Meet Abu Samra, an expat from Eritrea who moved from his home in the UK to embrace life in Egypt and all that it has to offer. When making the move to Egypt from London, Abu Samra quickly learned the importance of adaptability, especially in Cairo, “the city that never sleeps’.

Using his YouTube channel, Abu Samra The Expat, to share tips, lessons and life in Egypt, he was able to help encourage others to make the move too. Here is a look at the real for a Black expat.

Tell us who you are

life in Egypt
Credit: Mo Afify

I’m an average Eritrean born and raised in the U.K. I moved to Egypt in September 2016 and haven’t looked back since. It’s been quite the experience that I’m very grateful for.

I’m into anything that stimulates my mind and challenges me in any way, shape or form, especially when it comes to sports. It often serves as a humble reminder that I can always learn something from someone.

Apart from sports, I’m also into creating content and learning the Arabic language, even though admittedly I’ve been lazy with it.


What drew you to life in Egypt?

life in egypt

I used to be a karate athlete and did it for almost 20 years. It was a very serious thing for me, and I travelled around Europe to compete with some of the best athletes. I managed to win world and European titles for the WUKF federation.

My coach who was Egyptian used to bring players from Egypt to the U.K. and I realized the standard in Egypt was pretty high. My dad always wanted me to spend time in Egypt to train with the best players Egypt had to offer, and I had very short stints during the summer of 2015 and 2016 when I visited for a holiday.

After the second visit, I was sure I wanted to move to Egypt, but only if I could secure a job. I was blessed to find a job that was willing to train me during the first year to gain experience. Once I secured the job, I was ready to go.

How did you prepare for making the big jump to move abroad?

Credit: Mo Afify

Thankfully, I had connections in Egypt through karate, and they often invited me to visit them for a holiday, so I used the opportunity to see what Egypt was like.

My second visit was for a month, so I was able to gauge life in Egypt a bit better, and it gave me a clearer picture. My father also advised me to be Egyptian when I moved there.

He told me to learn the language, culture, tradition etc. and it was the best advice ever. It helped smooth the transition and also made me settle in quickly. As a result, Egyptians have been very welcoming and consider me one of their own. 


What have been the biggest challenges while adjusting to life in a new country and culture?

life in Egypt

Eritrean and Egyptian culture have some similarities, so adjusting to the culture wasn’t so hard. The hardest part was being away from my mum and dad. Growing up, I never really left my house unless I had training, and I really liked being a homebody and just being with my parents. I’m very grateful for what they have done for me, and leaving them was very difficult and the biggest challenge by far.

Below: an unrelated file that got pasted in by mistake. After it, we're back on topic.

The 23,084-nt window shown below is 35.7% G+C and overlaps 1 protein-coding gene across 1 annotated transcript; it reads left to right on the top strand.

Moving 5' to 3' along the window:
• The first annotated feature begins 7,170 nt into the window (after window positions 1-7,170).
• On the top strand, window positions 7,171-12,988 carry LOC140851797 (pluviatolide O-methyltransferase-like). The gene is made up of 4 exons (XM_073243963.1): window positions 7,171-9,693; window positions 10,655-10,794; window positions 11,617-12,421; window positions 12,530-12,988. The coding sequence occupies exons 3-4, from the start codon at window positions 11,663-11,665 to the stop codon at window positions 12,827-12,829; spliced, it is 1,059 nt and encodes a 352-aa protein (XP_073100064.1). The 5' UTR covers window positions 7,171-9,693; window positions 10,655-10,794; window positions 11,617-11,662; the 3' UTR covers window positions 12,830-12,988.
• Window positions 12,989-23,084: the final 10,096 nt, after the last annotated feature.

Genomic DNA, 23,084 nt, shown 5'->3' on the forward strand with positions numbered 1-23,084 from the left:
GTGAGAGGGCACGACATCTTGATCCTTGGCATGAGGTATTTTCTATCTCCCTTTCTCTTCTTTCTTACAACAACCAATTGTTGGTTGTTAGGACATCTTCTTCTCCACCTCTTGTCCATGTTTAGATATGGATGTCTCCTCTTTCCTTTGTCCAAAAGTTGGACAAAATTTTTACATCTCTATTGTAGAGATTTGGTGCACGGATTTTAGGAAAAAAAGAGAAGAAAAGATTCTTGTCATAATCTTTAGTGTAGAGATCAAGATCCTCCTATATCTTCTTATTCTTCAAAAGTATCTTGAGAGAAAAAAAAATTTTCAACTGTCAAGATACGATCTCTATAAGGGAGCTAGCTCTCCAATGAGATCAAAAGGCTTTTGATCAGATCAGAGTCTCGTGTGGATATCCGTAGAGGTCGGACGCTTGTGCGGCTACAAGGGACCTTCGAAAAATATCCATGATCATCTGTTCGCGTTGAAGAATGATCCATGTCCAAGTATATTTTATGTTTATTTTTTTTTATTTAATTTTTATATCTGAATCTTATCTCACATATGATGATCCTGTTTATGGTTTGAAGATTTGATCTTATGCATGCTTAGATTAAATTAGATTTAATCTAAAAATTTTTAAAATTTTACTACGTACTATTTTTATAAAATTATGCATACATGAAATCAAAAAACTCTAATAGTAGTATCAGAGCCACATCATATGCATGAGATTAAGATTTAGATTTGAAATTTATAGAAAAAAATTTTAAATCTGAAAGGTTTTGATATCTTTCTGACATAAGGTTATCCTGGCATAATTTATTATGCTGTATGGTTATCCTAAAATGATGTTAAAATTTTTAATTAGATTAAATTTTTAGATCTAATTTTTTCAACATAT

Otherwise, I’d say doing things the Egyptian way in terms of living was a bit difficult at first, trying not to do things that would offend them and learning Arabic for sure.


Do you see yourself in Egypt long term or do you have your eyes elsewhere?

life in Egypt

When I first moved to Egypt, the plan was to stay for one or two years and then go back to the U.K. but after I got married and had kids, I decided to stay until I find something that will be good not just for myself but for my family.

Since I was 16 I’ve had my eye on the Gulf countries, so I plan on moving there when the time is right. For now, though, I’m pretty content in Egypt.

What questions do you receive most when sharing your expat journey on YouTube?

The questions I receive mainly revolve around finding a job, studying and visas. I’m always surprised at the amount of people that want to move to Egypt and quite often they’re from different countries. 


What are your top 3 favorite things about living in Egypt?

There’s always something to do and places to explore. Egyptians themselves are tourists in their country because it is so diverse and each city has something unique about it.

Apart from historical sites in Cairo, you’ve got the Nubian culture in Aswan, Bedouin lifestyle in Matrouh, resorts on the Red Sea, Coastal cities like Alexandria and floating in the Oasis in Siwa. The list is endless.

My second favorite thing is the Egyptian hospitality I’ve experienced. Egyptians take hospitality so seriously, and they make sure their guests are happy and taken care of. I walked into a shop once and the owner told me to sit down and got me a cup of tea. I told him I was fine, but he insisted and wouldn’t let me go until I drank my tea.

My third favorite thing might seem trivial, but hear me out. Literally anything and everything gets delivered to your house. Groceries, food delivery, medicine, doughnuts and even coffee! You have to get a lot of things yourself in the U.K. so I’m very grateful for that.

If I had to choose something more serious, though, I’d say being able to stay out late because literally everyone else is out late, especially during Ramadan. Cairo is another city that never sleeps. Literally.

For more on Abu Samra’s journey, head over to YouTube for videos and updates.